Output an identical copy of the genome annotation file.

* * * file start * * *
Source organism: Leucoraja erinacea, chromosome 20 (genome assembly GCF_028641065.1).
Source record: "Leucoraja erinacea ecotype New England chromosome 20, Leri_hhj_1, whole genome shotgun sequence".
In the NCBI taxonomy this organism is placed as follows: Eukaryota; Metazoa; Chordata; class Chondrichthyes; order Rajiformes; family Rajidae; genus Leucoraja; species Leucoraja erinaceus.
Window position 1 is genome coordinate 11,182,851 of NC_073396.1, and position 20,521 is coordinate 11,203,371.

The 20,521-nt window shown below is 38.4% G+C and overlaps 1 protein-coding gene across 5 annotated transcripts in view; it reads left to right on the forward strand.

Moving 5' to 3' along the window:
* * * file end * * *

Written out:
Source organism: Leucoraja erinacea, chromosome 20 (genome assembly GCF_028641065.1).
Source record: "Leucoraja erinacea ecotype New England chromosome 20, Leri_hhj_1, whole genome shotgun sequence".
In the NCBI taxonomy this organism is placed as follows: Eukaryota; Metazoa; Chordata; class Chondrichthyes; order Rajiformes; family Rajidae; genus Leucoraja; species Leucoraja erinaceus.
Window position 1 is genome coordinate 11,182,851 of NC_073396.1, and position 20,521 is coordinate 11,203,371.

The 20,521-nt window shown below is 38.4% G+C and overlaps 1 protein-coding gene across 5 annotated transcripts in view; it reads left to right on the forward strand.

Moving 5' to 3' along the window: